Posted on: January 31, 2021 Posted by: admin Comments: 0

I’m here to tell you that you don’t need the most expensive iPhone. You don’t need the most expensive iPad, either! (We’ve already covered this.) If Apple’s new iPhone SE proves anything, it’s that you can get an excellent midrange iPhone, one with the processing power of a top-of-the-line smartphone, for $400.

I’ve been using the new iPhone SE since last Friday, instead of the iPhone 11 that I own. The iPhone 11 was part of Apple’s fall launch in 2019. At that time, Apple introduced the flagship iPhone 11 Pro and 11 Pro Max, and then the “cheap one,” the $700 iPhone 11. The catch, of course, is that none of those devices are cheap. But now Apple has revived its low-cost model, the iPhone SE, which hasn’t been in the picture since 2018. And Apple has brought the SE back at a time when millions of people might not put “new iPhone” on the top of their purchasing lists right now. If you need a new iPhone right now, this one might be it.

Sure, the iPhone SE is not as advanced as flagship phones. Its drawbacks are obvious right away: The display isn’t as brilliant, its camera isn’t as remarkable, the phone’s battery sputters by the end of the day. But it’s still a good iPhone, and for a lot of people that means it’s good enough.

pThe back of the new iPhone SE is aluminum coated in glass.p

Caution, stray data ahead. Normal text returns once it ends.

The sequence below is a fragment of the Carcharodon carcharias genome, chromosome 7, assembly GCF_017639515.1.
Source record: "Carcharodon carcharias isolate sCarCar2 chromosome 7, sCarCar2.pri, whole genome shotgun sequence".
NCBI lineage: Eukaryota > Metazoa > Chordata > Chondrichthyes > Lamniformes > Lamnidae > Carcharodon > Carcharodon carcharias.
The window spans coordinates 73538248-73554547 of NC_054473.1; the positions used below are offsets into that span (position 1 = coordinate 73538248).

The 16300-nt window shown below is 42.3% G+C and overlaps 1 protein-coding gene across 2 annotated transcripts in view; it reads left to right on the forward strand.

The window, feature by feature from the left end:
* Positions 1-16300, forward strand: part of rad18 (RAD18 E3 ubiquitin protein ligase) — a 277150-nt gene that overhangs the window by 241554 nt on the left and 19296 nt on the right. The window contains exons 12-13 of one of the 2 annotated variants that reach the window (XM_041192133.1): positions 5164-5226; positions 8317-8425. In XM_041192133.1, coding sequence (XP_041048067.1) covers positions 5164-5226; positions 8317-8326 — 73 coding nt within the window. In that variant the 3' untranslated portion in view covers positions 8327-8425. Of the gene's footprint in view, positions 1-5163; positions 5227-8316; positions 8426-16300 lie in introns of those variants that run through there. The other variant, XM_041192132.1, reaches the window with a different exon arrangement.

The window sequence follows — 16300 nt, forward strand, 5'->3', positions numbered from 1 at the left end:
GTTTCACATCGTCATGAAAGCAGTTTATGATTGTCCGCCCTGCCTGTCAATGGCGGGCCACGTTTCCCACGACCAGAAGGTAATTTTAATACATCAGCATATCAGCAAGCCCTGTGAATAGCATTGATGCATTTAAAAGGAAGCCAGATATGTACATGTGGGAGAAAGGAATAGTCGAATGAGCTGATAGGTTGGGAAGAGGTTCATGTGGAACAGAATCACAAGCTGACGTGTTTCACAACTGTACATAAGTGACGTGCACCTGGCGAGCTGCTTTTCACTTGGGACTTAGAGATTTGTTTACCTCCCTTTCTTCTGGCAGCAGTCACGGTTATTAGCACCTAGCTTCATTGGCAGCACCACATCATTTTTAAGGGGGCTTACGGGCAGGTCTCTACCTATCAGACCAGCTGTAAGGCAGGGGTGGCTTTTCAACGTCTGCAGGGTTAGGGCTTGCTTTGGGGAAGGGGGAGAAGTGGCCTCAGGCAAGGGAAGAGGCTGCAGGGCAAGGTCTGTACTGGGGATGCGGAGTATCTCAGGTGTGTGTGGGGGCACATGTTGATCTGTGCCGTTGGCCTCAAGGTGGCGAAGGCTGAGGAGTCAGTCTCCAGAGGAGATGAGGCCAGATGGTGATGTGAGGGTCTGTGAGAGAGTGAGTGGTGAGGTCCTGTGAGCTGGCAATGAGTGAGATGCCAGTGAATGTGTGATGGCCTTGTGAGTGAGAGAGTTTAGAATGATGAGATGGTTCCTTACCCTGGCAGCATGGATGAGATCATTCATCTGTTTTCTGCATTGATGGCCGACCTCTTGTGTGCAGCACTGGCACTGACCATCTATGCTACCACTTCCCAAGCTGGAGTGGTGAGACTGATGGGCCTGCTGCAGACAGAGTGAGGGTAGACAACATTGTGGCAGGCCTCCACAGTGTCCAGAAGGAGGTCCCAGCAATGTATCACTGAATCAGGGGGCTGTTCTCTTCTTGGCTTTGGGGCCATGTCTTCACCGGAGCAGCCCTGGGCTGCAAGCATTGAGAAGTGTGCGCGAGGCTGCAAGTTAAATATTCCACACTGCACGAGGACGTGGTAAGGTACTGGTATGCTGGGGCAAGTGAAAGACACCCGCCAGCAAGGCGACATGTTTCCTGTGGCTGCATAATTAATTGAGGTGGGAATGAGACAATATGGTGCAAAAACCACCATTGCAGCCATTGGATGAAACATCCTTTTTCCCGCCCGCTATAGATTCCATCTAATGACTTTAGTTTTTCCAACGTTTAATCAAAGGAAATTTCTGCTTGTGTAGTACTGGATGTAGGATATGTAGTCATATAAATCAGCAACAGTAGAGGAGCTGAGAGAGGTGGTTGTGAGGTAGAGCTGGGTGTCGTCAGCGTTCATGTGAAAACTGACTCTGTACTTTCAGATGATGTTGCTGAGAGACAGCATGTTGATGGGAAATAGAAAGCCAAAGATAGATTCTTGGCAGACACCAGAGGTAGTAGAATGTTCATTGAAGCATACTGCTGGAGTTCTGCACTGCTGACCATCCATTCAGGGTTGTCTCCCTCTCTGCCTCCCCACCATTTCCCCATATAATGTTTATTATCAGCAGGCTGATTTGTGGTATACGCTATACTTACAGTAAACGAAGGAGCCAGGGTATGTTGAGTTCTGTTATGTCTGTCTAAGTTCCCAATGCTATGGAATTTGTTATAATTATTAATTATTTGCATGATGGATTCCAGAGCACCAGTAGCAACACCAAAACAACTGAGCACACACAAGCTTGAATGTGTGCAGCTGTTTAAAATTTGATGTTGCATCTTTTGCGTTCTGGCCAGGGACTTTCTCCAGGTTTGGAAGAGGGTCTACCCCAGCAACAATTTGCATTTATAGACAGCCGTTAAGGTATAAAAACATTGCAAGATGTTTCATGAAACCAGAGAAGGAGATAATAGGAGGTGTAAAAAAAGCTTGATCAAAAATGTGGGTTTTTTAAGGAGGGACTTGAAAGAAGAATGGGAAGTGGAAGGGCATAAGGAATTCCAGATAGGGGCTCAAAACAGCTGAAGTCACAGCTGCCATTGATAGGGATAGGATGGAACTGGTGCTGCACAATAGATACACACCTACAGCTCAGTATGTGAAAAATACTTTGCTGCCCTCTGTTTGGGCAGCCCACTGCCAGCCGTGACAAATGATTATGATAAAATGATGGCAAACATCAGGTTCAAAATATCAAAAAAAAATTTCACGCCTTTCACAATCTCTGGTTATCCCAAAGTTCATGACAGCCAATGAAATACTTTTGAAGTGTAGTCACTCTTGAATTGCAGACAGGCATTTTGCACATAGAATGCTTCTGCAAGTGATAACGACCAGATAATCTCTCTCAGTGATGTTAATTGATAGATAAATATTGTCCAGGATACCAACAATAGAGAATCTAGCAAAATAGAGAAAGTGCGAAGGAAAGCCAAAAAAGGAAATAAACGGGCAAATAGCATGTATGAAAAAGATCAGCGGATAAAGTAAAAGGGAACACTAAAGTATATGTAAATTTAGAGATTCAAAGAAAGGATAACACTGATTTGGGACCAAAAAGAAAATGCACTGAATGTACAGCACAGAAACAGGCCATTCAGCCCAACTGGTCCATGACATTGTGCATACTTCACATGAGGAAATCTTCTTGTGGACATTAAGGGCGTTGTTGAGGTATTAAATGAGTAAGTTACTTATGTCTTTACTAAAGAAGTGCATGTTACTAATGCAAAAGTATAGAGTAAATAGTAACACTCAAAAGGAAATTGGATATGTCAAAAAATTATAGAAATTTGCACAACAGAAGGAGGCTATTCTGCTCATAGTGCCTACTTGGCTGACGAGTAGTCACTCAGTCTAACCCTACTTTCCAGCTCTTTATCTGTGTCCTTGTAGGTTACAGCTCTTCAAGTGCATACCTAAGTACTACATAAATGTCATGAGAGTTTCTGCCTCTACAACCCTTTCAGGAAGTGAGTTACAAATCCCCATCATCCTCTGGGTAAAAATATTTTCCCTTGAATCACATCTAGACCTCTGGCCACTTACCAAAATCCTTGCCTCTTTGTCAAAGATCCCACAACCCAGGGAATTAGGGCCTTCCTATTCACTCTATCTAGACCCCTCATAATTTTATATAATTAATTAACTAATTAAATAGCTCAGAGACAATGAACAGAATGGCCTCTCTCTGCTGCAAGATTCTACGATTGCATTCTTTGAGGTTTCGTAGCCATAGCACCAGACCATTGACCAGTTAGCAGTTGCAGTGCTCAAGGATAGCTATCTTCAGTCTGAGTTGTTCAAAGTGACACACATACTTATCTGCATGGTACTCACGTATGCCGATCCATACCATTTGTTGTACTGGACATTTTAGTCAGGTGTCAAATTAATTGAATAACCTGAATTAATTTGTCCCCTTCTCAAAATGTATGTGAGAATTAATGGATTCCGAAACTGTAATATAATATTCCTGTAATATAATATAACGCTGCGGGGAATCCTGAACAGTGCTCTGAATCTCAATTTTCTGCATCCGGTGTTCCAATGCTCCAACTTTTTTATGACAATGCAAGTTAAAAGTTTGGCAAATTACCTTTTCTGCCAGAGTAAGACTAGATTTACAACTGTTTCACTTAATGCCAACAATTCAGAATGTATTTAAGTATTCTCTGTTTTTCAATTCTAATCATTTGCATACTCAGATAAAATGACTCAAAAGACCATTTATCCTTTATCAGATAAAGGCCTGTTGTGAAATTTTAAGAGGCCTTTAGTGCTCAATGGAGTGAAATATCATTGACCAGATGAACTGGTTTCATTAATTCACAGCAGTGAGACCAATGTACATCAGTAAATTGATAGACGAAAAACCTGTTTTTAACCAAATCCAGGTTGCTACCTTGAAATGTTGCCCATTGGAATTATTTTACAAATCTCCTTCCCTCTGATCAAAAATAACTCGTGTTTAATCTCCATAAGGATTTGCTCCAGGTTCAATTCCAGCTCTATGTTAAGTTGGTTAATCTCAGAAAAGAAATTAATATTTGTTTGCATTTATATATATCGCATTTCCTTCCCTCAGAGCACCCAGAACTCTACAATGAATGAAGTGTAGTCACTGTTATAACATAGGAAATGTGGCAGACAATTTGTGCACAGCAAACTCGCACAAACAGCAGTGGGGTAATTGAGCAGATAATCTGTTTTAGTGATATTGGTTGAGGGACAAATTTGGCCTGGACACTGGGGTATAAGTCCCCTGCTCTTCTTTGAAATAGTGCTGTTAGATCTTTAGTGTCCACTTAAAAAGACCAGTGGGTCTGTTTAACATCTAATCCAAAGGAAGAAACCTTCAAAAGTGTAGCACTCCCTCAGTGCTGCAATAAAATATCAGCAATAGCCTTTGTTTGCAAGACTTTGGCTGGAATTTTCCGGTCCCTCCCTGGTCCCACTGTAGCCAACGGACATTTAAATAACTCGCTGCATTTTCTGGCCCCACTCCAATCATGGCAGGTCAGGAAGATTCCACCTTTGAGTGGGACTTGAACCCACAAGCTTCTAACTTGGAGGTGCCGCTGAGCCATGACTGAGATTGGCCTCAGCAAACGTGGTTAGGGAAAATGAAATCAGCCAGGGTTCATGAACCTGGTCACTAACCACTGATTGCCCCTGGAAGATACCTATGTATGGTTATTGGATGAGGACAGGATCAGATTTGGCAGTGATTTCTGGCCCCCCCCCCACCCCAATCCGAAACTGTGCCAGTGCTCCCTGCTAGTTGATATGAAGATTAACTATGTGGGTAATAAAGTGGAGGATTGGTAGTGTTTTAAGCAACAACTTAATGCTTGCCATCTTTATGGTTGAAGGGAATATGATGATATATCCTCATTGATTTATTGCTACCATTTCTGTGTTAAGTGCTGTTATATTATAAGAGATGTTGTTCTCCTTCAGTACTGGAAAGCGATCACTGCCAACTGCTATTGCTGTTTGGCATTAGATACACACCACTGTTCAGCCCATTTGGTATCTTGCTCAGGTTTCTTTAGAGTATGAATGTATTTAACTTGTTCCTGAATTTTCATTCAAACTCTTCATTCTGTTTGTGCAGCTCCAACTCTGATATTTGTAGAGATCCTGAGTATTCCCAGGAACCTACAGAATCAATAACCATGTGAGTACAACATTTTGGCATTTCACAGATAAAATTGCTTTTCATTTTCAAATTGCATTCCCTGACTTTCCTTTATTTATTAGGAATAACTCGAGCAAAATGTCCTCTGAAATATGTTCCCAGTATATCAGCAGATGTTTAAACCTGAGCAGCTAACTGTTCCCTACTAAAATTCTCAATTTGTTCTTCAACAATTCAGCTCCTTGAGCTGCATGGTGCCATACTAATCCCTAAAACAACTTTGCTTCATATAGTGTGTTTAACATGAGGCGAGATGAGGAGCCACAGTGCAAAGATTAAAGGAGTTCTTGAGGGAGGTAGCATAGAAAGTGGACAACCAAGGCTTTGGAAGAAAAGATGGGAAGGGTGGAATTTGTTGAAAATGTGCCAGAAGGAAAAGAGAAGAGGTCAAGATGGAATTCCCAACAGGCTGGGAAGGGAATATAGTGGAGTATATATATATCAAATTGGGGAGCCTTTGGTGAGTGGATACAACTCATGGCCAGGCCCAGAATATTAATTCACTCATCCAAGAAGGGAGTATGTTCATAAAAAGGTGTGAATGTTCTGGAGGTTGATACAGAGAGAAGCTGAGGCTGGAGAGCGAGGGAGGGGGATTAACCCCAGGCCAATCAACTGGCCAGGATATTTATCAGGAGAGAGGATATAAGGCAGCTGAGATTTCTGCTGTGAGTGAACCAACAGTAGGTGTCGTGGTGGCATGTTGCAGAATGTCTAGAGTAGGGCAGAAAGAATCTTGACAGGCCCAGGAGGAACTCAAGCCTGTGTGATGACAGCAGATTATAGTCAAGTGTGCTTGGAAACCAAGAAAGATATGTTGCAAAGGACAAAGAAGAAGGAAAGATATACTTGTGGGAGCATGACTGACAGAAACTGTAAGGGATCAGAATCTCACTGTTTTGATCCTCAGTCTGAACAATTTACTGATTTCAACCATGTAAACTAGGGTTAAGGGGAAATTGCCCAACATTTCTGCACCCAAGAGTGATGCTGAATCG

The back of the new iPhone SE is aluminum coated in glass.

Photograph: Apple

Apple first introduced the iPhone SE back in 2016. It had the body of the tiny iPhone 5S, from 2013, but with updated internals. Then Apple discontinued the iPhone SE two years later, leaving fans of small phones (and bargain lovers) without many iPhone options. Now the iPhone SE is back, but it’s not quite as small. It has the same external build as a 2017 iPhone 8, but has a much improved camera and most notably, runs on Apple’s fastest phone chip yet.

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The new iPhone SE starts at $400 for a model with 64 gigabytes of internal storage. You’ll likely want to buy more storage. An iPhone SE with 128 GB will run you $449, while a 256 GB model costs $549. The phone ships in a white, black, or red finish.

It looks like an iPhone, but an iPhone from the distant past, from the Before Times. It has an LCD screen. Apple calls this a “Retina HD” display. It’s quite nice—the same display on the iPhone 11, with the same color accuracy, tone-shifting features, and haptic feedback—it’s just not as nice as the OLED display you’ll find on the more expensive iPhones. There’s a wide bezel at the top, and a thick chin on the bottom. Nestled in that chin is a Home button.

Remember this tactile relic? Maybe some of you still have a phone with one. I’ve realized I miss the Home button. I’ve gotten very used to the nearly bezel-less build of the iPhone 11, and using Face ID to unlock the phone, to log into various apps, to buy something online. But the Home button—which uses Touch ID for all of those tasks in the absence of Face ID—was never broken. The iPhone 11 is such a lineless black slab that I don’t know which way is up half the time. The iPhone SE reminded me that buttons are good. Gamers agree. So do proponents of accessible tech.

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The WIRED Guide to the iPhone

Its influence goes far beyond other phones—the infrastructure that made the iPhone also enabled drones, smart-home gadgets, wearables, and self-driving cars.

By David Pierce and Lauren Goode

This iPhone SE is larger than the original iPhone SE: It has a 4.7-inch diagonal display, instead of a tiny 4-inch one. And yet, the 4.7-inch display still felt too small to me.